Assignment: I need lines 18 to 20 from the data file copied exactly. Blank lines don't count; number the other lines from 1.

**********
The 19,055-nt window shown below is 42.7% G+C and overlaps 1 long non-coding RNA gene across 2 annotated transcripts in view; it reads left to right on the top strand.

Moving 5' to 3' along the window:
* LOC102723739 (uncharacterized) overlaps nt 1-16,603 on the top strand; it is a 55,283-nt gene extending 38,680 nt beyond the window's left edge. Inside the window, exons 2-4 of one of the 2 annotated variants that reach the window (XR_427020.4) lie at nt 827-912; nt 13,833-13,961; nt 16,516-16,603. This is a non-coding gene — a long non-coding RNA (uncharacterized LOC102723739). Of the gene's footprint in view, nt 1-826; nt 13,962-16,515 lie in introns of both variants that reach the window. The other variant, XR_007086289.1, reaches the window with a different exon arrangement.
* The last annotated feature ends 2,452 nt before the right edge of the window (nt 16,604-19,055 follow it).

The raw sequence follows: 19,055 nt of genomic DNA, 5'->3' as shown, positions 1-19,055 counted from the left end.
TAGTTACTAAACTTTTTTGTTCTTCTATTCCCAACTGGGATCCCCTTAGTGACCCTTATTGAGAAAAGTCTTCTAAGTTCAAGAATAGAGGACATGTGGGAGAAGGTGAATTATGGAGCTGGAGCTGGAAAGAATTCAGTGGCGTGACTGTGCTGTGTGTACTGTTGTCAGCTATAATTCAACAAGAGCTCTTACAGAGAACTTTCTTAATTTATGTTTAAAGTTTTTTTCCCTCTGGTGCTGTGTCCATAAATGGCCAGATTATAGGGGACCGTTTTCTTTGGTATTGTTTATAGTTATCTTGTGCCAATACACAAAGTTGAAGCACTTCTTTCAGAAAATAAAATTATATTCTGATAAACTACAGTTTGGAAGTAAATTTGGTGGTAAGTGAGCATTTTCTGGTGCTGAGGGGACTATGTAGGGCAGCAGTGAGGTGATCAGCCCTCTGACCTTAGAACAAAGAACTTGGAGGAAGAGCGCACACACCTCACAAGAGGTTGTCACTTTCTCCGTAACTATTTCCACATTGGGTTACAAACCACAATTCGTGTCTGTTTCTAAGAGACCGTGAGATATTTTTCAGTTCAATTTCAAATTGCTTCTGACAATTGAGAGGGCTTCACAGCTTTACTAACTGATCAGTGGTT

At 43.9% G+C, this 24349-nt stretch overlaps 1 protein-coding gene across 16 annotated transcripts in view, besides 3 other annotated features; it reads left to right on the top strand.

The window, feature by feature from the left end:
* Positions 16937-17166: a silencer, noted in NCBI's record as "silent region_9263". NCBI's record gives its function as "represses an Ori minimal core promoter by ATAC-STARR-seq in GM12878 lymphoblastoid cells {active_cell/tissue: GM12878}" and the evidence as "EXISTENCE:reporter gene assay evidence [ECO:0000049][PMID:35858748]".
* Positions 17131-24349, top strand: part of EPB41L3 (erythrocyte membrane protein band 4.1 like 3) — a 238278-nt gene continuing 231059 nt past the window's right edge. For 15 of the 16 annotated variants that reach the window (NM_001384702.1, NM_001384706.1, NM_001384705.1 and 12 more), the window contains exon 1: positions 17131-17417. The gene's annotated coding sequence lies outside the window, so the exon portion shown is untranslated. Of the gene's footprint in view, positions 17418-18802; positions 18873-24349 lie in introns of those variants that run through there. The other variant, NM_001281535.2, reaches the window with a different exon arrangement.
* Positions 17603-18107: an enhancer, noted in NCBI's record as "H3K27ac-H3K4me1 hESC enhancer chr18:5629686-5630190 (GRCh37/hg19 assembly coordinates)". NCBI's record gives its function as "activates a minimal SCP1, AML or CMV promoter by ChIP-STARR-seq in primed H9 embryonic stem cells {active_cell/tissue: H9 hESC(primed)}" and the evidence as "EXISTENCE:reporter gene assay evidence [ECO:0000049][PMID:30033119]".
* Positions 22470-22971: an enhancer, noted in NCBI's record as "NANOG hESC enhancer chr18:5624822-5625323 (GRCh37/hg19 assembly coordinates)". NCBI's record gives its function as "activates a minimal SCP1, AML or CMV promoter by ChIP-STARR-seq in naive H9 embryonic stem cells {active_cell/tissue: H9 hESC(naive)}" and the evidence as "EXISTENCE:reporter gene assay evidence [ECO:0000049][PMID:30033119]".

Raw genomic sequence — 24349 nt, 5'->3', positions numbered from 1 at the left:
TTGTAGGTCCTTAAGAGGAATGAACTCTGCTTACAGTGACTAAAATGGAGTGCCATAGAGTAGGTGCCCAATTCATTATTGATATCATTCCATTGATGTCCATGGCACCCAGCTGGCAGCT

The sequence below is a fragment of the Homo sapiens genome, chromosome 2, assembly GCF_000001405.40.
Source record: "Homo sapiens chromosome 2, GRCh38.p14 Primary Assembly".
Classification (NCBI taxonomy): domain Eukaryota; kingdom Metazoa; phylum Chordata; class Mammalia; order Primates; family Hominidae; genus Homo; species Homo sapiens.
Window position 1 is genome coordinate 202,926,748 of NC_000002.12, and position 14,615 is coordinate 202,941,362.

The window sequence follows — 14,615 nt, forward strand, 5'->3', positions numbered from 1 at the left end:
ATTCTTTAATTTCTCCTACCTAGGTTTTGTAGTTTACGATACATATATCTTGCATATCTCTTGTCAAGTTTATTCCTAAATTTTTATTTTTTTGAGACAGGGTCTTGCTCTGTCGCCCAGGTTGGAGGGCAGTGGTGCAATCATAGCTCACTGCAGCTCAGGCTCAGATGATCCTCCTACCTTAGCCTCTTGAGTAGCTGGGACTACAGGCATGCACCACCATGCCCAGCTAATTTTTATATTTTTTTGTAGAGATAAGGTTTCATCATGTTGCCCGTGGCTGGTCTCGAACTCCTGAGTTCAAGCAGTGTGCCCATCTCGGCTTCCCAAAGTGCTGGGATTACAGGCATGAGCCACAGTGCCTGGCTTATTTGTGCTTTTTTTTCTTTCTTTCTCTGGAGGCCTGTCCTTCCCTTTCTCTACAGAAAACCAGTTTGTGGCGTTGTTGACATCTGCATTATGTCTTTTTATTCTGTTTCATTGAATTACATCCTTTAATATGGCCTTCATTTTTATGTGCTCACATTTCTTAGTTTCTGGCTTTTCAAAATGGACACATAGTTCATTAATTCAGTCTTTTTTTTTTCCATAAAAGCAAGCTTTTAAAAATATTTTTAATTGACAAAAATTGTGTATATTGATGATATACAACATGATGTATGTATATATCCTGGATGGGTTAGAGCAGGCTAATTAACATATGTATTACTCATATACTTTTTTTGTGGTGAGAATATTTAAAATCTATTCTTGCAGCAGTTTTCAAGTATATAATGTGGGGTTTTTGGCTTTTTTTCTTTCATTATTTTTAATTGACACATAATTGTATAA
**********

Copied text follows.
Window position 1 is genome coordinate 202,926,748 of NC_000002.12, and position 14,615 is coordinate 202,941,362.

The window sequence follows — 14,615 nt, forward strand, 5'->3', positions numbered from 1 at the left end:
ATTCTTTAATTTCTCCTACCTAGGTTTTGTAGTTTACGATACATATATCTTGCATATCTCTTGTCAAGTTTATTCCTAAATTTTTATTTTTTTGAGACAGGGTCTTGCTCTGTCGCCCAGGTTGGAGGGCAGTGGTGCAATCATAGCTCACTGCAGCTCAGGCTCAGATGATCCTCCTACCTTAGCCTCTTGAGTAGCTGGGACTACAGGCATGCACCACCATGCCCAGCTAATTTTTATATTTTTTTGTAGAGATAAGGTTTCATCATGTTGCCCGTGGCTGGTCTCGAACTCCTGAGTTCAAGCAGTGTGCCCATCTCGGCTTCCCAAAGTGCTGGGATTACAGGCATGAGCCACAGTGCCTGGCTTATTTGTGCTTTTTTTTCTTTCTTTCTCTGGAGGCCTGTCCTTCCCTTTCTCTACAGAAAACCAGTTTGTGGCGTTGTTGACATCTGCATTATGTCTTTTTATTCTGTTTCATTGAATTACATCCTTTAATATGGCCTTCATTTTTATGTGCTCACATTTCTTAGTTTCTGGCTTTTCAAAATGGACACATAGTTCATTAATTCAGTCTTTTTTTTTTCCATAAAAGCAAGCTTTTAAAAATATTTTTAATTGACAAAAATTGTGTATATTGATGATATACAACATGATGTATGTATATATCCTGGATGGGTTAGAGCAGGCTAATTAACATATGTATTACTCATATACTTTTTTTGTGGTGAGAATATTTAAAATCTATTCTTGCAGCAGTTTTCAAGTATATAATGTGGGGTTTTTGGCTTTTTTTCTTTCATTATTTTTAATTGACACATAATTGTATAA